Consequently, my ancestral journey transitioned from a personal family history journey, to a much broader sense of consciousness…that of the desire for public awareness of a now defunct Italian community in New York City. This “microcosm” of an urban neighborhood was “developed” in the 1870’s, with the building of tenement housing, and was originally inhabited by Italian immigrants, primarily male laborers. I discovered a broader sense of the “pulse” of this Italian community, through the voices of my father, his brothers, sisters, cousins, and others who once lived in East Harlem, when it was referred to by its residents as “Harlem.” As I listened to the stories of a bygone time, resounding with carefree thoughts of the “good old days,” it occurred to me that there was much more to this old neighborhood than the stories that were resonating in my mind. I was right! The posts that I have shared, and will share, within this blog, are a testament to the true nature, and fabric of a place that really mattered to a multitude of Italian immigrants and their families.
As I am drawing near to the 11th year anniversary of what has become a nostalgic endeavor of “genealogical/anthropological/sociological/historical” research of “Ye Olde Italian Harlem,” I must tell you that this historical journey has been, and will continue to be an intrinsic part of my life here on this planet. My interest in preserving the memory of Italian Harlem will never falter. My research is a true passion of mine, one of many passions that I am fortunate enough to have in my life, including first, and foremost, my beautiful children, a loving and devoted husband, and my adorable rescue Shih Tzu furbaby “Romeo.” I also embrace my love of photography, and my fascination for the metaphysical sciences!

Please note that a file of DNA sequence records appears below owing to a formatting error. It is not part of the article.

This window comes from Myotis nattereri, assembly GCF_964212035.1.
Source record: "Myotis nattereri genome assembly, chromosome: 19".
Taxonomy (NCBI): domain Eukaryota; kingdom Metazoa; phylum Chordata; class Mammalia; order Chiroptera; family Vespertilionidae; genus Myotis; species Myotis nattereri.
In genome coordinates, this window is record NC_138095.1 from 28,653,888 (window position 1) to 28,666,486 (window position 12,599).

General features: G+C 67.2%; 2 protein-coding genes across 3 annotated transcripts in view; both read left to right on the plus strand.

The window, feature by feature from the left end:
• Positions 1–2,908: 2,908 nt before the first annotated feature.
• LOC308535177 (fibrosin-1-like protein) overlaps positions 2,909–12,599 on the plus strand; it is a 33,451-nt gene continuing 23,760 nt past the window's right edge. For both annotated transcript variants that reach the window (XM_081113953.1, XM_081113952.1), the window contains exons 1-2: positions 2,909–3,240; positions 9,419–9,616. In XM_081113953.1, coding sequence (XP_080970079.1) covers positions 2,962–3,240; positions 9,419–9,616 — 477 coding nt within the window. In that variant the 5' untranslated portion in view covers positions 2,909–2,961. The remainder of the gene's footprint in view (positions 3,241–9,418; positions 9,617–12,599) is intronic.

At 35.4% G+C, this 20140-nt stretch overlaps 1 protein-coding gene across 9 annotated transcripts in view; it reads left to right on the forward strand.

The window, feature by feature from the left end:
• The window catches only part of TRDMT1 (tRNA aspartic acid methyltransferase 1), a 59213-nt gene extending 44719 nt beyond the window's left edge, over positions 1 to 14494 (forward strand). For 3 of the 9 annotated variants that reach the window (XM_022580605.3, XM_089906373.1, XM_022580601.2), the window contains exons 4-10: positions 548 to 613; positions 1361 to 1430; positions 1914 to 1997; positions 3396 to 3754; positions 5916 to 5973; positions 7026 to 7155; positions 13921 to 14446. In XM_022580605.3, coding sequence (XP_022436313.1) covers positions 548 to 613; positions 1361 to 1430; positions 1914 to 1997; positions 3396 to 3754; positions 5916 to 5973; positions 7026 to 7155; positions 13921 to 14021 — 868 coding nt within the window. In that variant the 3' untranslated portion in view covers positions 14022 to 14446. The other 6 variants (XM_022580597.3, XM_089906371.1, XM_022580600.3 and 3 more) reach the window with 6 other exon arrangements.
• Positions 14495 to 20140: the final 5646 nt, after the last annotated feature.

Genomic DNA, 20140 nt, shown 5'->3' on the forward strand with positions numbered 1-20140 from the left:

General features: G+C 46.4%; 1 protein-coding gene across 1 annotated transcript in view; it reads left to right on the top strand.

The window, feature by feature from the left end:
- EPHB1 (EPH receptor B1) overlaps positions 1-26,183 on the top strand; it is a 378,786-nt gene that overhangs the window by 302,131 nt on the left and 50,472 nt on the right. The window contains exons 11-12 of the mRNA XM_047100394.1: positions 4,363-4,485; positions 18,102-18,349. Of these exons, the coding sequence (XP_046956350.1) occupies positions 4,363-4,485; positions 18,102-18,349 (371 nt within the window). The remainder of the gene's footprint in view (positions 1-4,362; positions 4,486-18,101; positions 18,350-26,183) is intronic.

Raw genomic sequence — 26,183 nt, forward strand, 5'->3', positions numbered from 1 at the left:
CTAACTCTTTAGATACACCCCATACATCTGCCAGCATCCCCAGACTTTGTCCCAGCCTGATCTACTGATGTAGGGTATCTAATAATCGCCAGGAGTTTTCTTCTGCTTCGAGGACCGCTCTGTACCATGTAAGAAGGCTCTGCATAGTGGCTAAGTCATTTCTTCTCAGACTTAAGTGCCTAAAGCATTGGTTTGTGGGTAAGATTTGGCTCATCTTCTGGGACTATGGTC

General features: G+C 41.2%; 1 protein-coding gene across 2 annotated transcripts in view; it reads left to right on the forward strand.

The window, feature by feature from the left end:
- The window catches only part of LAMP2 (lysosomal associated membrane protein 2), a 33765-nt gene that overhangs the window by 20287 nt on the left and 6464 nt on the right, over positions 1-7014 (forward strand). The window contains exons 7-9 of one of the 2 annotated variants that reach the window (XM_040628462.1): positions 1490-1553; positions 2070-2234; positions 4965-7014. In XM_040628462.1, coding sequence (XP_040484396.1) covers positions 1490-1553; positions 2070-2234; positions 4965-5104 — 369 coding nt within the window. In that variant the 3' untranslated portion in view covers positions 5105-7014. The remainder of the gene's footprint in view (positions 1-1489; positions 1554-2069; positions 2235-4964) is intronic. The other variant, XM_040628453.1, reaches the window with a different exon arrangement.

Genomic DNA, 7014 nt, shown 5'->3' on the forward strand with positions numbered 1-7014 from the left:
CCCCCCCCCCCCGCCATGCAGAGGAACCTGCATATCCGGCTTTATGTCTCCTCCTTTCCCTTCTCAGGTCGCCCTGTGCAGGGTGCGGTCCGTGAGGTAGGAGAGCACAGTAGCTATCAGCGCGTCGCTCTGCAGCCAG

If there was one person that instilled in me an interest in the history of Italian Harlem, it was my father. My dad was born in 1924 in a tenement apartment on East 110th Street, right next to St. Ann’s Church. He was one of 7 children. His dad, Anthony (Tony) was a produce shop owner, who also sold fruits and vegetables on a pushcart on First Avenue. My dad’s mom, Catherine (Katie) was a seamstress, church secretary, playwright/producer, milliner,(hatmaker) homemaker, realtor, entrepreneur…a true Renaissance woman. I learned so much about my grandparents, and great grandparents, thanks to the amazing memory of my father, Albert, and his siblings. I am forever grateful to them for sharing with me, through their youthful eyes, their life and times in the old neighborhood.
My father, who was “larger than life,” passed away 3 days before his 89th birthday, in January of 2013. I dedicate this website to the memory of my wonderful and charismatic father, who was known by many as “Uncle Al.” Although he had hoped to live to “a hun 10,” (as he would often say,) his bright spirit and memory lives on throughout this weblog and within the lives of those who knew, and very much loved him.
Publisher: Detroit Publishing Company. From the Library of Congress digital archives.
Vodpod videos no longer available.
I couldn’t resist posting this archived video of the short-lived “Freedomland Amusement Park,” once located in Co-op City, Bronx, New York. (1960-1964.) Click on the link below to view the video stream.